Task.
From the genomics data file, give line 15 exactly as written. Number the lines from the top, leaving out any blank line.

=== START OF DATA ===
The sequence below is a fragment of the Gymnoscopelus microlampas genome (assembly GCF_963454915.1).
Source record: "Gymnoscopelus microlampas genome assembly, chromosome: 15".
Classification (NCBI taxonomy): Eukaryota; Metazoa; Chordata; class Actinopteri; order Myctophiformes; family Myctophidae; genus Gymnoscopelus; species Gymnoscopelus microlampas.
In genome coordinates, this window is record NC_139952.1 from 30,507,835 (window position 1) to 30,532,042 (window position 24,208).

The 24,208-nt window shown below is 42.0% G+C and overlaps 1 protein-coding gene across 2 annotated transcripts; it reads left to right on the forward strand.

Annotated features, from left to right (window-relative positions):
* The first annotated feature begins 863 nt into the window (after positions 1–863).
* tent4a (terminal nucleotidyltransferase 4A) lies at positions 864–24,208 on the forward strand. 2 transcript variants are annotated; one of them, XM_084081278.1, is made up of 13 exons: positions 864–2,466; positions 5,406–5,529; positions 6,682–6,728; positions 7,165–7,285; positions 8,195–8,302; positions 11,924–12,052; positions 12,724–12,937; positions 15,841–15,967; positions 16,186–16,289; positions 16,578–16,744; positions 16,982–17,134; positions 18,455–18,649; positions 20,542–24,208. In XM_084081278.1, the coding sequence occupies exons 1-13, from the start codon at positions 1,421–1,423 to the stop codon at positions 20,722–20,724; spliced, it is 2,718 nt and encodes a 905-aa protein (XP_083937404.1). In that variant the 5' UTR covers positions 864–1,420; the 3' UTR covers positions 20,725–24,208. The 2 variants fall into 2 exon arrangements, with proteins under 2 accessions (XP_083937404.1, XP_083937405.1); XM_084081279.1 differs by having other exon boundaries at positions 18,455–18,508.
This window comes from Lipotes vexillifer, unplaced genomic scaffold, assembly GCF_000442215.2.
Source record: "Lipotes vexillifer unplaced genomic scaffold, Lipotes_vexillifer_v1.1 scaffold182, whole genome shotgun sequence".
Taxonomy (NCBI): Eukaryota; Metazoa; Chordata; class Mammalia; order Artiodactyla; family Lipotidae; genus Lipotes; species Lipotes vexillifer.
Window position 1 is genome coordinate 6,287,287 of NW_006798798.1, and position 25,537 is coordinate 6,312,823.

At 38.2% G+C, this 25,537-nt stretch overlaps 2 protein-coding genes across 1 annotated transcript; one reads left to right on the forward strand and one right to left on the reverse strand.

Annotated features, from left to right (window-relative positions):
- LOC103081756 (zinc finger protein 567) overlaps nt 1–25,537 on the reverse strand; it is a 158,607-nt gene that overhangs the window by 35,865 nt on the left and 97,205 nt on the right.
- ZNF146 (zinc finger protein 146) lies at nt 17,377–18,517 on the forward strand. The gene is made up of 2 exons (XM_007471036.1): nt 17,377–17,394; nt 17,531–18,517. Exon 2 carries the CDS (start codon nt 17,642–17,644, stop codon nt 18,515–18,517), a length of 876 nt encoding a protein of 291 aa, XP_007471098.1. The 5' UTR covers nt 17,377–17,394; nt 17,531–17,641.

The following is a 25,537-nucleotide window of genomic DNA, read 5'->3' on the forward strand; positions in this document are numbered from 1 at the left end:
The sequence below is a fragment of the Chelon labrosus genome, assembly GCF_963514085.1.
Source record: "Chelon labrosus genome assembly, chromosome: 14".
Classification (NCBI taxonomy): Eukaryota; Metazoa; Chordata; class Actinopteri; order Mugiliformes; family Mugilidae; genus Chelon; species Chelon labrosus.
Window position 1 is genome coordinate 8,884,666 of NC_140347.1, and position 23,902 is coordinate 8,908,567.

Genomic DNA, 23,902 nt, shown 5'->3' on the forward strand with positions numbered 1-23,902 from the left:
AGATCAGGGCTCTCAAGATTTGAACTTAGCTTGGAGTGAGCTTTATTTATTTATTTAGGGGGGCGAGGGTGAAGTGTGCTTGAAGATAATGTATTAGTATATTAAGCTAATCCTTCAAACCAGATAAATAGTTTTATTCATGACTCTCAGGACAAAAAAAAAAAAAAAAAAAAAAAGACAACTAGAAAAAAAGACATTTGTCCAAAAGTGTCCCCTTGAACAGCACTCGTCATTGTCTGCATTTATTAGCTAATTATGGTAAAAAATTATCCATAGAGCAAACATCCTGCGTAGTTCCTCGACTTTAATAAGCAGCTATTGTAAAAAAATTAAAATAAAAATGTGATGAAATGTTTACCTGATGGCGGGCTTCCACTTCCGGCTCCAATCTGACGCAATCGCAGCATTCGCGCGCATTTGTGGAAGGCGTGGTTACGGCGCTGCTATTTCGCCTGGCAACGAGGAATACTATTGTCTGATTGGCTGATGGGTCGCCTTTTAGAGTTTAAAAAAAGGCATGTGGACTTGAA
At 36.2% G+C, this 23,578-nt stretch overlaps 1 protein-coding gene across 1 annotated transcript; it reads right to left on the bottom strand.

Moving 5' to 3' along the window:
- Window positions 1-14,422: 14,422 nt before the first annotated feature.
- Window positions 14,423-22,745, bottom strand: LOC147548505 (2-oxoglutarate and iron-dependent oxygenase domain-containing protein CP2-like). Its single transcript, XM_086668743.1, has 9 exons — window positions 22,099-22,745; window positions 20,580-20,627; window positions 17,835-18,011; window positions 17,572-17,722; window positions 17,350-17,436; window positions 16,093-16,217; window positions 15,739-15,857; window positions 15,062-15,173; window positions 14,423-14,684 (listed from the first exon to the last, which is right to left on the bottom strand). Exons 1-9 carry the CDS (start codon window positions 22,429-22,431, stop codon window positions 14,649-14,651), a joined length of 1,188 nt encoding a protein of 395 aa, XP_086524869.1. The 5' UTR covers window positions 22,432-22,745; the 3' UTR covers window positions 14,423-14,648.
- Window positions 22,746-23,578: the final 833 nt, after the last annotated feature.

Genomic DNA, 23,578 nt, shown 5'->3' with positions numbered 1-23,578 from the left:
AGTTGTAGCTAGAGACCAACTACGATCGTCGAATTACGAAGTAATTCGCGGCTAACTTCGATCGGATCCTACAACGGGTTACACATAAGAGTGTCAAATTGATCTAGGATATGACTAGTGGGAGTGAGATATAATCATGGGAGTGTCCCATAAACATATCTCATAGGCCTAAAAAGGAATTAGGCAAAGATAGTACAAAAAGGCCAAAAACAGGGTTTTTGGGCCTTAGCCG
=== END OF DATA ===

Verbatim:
- LOC103081756 (zinc finger protein 567) overlaps nt 1–25,537 on the reverse strand; it is a 158,607-nt gene that overhangs the window by 35,865 nt on the left and 97,205 nt on the right.